Transportation headlines, Tuesday, June 14

Here is a look at some of the transportation headlines gathered by us and the Metro Library. The full list of headlines is posted on the library’s blog.

First up, a hilarious musical diversion to start your day – but it’s transportation related and hits close to home. It’s a Snoop Dogg style rap song based on that Westside phenomenon, the Whole Foods parking lot. Cameos include: hybrids battling it out for spots, mini shopping carts, guys with clipboards, girls in yoga pants, dudes with iPhones and other spot-on observations of L.A.’s somewhat odd culture.

In decades past, Angels Flight ran like clockwork (blogdowntown)

After last week’s closure of Angels Flight due to mechanical issues with the wheels, blogdowntown’s Eric Richardson decides to take a look at the history of the railway’s mechanical problems. Turns out that for the most part the funicular ran trouble free for years. Built in 1901 the line didn’t have its first fatality until 1943 when a sailor tried to walk on the tracks while the trains were running. It wasn’t until a full century after its opening that Angels Flight had its second fatal accident that shut it down for nearly a decade.

DesertXpress: Is this train ever going to leave the station? (Vegas, Inc)

This is a rather lengthy and interesting look at the potential of bringing high speed rail to Vegas and the problems that are keeping that potential from being realized. The  DesertXpress, a high-speed train connecting Vegas and L.A., is a good idea in theory but it’s limited by the geographical reality. The Cajon Pass is simply too steep for high speed rail, so as a compromise the train is meant to stop in Victorville – not exactly a tourist hot spot, and at least an hour and half drive from L.A. A glimmer of hope was the it would connect with California High-Speed Rail in Palmdale, but political and planning issues with that line are clouding that plan as well.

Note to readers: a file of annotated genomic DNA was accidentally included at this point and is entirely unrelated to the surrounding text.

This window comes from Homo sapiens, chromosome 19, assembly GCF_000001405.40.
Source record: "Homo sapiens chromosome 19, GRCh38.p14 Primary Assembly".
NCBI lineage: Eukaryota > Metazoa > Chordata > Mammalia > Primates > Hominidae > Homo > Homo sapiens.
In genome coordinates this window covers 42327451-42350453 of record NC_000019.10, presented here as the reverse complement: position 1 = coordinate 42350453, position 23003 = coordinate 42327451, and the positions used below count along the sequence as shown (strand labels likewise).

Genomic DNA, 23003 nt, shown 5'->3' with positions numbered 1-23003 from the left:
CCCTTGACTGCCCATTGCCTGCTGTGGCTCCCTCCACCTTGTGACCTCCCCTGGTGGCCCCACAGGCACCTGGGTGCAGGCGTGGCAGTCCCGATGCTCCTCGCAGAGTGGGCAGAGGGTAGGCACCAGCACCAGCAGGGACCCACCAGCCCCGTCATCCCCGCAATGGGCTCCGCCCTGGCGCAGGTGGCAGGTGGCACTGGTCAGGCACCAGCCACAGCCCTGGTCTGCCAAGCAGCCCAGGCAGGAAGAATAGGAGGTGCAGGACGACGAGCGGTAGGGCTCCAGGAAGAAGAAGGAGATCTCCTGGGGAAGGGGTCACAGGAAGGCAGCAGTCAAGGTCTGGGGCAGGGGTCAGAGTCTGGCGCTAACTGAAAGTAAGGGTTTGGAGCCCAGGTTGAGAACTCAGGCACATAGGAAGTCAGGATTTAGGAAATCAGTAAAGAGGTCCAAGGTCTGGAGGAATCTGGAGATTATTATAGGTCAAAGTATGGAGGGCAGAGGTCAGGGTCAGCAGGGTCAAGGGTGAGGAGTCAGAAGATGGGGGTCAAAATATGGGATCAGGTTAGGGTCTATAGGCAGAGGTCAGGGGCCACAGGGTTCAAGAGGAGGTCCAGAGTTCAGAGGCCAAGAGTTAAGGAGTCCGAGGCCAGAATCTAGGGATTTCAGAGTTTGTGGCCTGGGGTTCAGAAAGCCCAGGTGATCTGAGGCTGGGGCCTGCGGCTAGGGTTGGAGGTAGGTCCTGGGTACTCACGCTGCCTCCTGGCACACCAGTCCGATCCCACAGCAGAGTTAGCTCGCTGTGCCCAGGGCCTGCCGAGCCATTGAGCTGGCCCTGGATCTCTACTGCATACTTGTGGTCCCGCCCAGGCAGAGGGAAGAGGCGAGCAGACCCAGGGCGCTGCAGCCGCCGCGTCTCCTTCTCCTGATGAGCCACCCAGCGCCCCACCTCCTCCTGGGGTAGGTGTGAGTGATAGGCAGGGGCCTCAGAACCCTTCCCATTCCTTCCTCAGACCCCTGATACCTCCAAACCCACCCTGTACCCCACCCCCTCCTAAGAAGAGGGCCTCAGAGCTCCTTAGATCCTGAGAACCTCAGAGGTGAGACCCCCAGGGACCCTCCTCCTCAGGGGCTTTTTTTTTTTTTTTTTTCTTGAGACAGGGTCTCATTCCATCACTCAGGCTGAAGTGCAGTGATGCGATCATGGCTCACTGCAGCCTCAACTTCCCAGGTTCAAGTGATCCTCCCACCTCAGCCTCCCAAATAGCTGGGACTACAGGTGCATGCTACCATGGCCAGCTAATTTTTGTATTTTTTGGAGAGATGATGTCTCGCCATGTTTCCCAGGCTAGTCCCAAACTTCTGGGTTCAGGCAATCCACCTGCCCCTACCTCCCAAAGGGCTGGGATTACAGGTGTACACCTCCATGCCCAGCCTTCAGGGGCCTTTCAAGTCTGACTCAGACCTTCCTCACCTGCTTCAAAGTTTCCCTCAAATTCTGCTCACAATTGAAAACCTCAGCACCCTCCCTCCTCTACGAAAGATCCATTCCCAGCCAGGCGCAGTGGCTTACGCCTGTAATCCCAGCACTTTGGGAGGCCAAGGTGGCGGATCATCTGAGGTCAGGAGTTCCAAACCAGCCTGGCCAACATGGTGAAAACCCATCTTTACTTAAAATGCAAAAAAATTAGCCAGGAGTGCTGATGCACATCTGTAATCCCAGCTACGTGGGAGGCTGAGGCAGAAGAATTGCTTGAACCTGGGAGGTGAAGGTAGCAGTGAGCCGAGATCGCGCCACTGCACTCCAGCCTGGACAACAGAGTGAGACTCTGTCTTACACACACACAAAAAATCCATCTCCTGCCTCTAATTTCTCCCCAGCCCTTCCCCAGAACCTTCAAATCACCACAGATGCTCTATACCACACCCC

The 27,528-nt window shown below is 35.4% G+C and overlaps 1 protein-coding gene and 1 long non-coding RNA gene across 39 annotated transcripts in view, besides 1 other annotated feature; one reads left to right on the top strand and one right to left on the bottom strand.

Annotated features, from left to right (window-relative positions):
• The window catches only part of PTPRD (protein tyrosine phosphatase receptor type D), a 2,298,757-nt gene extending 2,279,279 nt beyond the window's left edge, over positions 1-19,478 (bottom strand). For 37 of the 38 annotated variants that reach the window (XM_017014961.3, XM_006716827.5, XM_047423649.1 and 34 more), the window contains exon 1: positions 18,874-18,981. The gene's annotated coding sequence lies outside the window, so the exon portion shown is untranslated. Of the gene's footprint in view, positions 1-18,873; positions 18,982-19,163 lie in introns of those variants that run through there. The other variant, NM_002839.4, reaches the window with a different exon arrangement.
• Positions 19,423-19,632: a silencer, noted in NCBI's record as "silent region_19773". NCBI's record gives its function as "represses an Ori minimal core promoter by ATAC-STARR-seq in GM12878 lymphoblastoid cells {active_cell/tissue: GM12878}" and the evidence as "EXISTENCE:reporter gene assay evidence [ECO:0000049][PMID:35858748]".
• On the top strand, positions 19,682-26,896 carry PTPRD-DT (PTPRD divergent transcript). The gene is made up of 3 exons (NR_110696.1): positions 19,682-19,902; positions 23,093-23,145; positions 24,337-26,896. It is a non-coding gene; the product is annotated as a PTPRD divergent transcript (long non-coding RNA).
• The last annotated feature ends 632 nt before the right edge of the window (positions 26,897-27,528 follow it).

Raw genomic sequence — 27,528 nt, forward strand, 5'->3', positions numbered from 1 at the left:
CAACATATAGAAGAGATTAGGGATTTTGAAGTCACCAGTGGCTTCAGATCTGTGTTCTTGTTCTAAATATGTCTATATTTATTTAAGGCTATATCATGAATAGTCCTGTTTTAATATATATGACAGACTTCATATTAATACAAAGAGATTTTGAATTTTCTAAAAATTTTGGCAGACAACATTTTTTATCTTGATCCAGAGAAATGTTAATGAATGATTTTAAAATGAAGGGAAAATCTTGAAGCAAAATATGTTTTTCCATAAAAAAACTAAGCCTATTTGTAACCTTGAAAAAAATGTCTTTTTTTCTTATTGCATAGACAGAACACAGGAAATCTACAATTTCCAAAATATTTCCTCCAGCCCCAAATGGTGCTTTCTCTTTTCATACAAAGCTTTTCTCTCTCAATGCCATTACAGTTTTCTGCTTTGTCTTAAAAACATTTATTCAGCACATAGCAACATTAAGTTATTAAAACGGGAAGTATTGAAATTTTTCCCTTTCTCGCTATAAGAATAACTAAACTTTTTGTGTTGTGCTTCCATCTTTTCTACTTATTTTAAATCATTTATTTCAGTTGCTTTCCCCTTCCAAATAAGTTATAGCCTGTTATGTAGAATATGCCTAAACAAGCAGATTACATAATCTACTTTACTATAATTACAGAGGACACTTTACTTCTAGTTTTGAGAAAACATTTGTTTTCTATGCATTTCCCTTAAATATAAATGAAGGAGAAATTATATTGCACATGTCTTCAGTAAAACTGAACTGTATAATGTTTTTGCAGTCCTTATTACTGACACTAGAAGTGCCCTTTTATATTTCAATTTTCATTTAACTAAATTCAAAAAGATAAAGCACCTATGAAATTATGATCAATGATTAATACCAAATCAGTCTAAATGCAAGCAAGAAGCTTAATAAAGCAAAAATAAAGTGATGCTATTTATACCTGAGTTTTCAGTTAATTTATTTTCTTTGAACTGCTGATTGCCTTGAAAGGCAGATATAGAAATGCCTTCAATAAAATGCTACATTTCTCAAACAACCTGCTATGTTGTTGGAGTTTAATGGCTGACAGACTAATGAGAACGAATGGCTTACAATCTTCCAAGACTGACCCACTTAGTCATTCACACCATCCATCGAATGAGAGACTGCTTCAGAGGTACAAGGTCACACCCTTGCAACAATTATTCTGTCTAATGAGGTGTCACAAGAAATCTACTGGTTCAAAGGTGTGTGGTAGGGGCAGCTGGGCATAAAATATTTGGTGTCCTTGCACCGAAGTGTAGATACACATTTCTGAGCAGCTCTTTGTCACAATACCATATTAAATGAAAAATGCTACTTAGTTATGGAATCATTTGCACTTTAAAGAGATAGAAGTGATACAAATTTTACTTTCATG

Research finds 30% of passengers take longer routes as London’s famous Tube map misrepresents distances between stations (Mail Online)

London’s subway map is world famous, has inspired countless copycats (including our own Go Metro rail map) and as it turns out, is so stylish that it leads riders astray. Researchers from NYU have discovered that up to 30% of London’s Tube riders – even experienced ones – take longer routes than they need to. Researchers place the blame squarely on London’s iconic map. The reason many riders take longer journeys is precisely the reason the map looks so good – to make it easy to read the designer (Harry Beck) placed each station equidistant and use only straight and 45 degree diagonal lines to represent a system that in reality winds like spaghetti. Click here to see the iconic map and here to see the map if it was rendered with geographic accuracy.

1 reply

  1. @Research finds 30% of passengers take longer routes as London’s famous Tube map misrepresents distances between stations:

    In LA there is a lot of cases, but the most extreme one:
    Civic Center and Little Tokyo are half a mile (12 minutes by foot) apart, yet it seems on the map that they are MILES apart, requiring a transfer!